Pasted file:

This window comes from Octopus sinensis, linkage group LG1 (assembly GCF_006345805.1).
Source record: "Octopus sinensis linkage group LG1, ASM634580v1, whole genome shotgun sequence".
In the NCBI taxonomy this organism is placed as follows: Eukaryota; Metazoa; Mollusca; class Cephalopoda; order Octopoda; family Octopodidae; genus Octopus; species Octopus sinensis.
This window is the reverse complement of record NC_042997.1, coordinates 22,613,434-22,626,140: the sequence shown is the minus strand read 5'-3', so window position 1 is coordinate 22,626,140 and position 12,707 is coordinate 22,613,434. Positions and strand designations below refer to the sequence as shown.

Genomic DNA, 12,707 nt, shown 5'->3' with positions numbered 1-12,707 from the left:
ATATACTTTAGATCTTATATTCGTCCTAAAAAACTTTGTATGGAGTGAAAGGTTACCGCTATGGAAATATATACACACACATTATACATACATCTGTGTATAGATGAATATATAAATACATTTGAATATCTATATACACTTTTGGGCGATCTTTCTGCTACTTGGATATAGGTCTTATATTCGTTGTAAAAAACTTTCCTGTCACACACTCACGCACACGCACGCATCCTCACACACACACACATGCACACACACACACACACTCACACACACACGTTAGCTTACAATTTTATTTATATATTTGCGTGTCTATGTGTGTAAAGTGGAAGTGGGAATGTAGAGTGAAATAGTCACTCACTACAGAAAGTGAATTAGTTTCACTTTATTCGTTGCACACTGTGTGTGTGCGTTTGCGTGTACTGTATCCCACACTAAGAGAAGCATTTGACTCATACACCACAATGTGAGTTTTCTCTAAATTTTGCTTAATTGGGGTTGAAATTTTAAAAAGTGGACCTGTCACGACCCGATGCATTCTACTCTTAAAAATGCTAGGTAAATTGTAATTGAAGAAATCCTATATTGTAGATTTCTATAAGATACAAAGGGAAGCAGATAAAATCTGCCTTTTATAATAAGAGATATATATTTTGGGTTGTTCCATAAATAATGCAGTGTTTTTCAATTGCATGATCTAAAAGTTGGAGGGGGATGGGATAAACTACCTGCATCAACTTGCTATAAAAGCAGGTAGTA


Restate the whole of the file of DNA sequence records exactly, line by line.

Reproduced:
This window comes from Octopus sinensis, linkage group LG1 (assembly GCF_006345805.1).
Source record: "Octopus sinensis linkage group LG1, ASM634580v1, whole genome shotgun sequence".
In the NCBI taxonomy this organism is placed as follows: Eukaryota; Metazoa; Mollusca; class Cephalopoda; order Octopoda; family Octopodidae; genus Octopus; species Octopus sinensis.
This window is the reverse complement of record NC_042997.1, coordinates 22,613,434-22,626,140: the sequence shown is the minus strand read 5'-3', so window position 1 is coordinate 22,626,140 and position 12,707 is coordinate 22,613,434. Positions and strand designations below refer to the sequence as shown.

Genomic DNA, 12,707 nt, shown 5'->3' with positions numbered 1-12,707 from the left:
ATATACTTTAGATCTTATATTCGTCCTAAAAAACTTTGTATGGAGTGAAAGGTTACCGCTATGGAAATATATACACACACATTATACATACATCTGTGTATAGATGAATATATAAATACATTTGAATATCTATATACACTTTTGGGCGATCTTTCTGCTACTTGGATATAGGTCTTATATTCGTTGTAAAAAACTTTCCTGTCACACACTCACGCACACGCACGCATCCTCACACACACACACATGCACACACACACACACACTCACACACACACGTTAGCTTACAATTTTATTTATATATTTGCGTGTCTATGTGTGTAAAGTGGAAGTGGGAATGTAGAGTGAAATAGTCACTCACTACAGAAAGTGAATTAGTTTCACTTTATTCGTTGCACACTGTGTGTGTGCGTTTGCGTGTACTGTATCCCACACTAAGAGAAGCATTTGACTCATACACCACAATGTGAGTTTTCTCTAAATTTTGCTTAATTGGGGTTGAAATTTTAAAAAGTGGACCTGTCACGACCCGATGCATTCTACTCTTAAAAATGCTAGGTAAATTGTAATTGAAGAAATCCTATATTGTAGATTTCTATAAGATACAAAGGGAAGCAGATAAAATCTGCCTTTTATAATAAGAGATATATATTTTGGGTTGTTCCATAAATAATGCAGTGTTTTTCAATTGCATGATCTAAAAGTTGGAGGGGGATGGGATAAACTACCTGCATCAACTTGCTATAAAAGCAGGTAGTA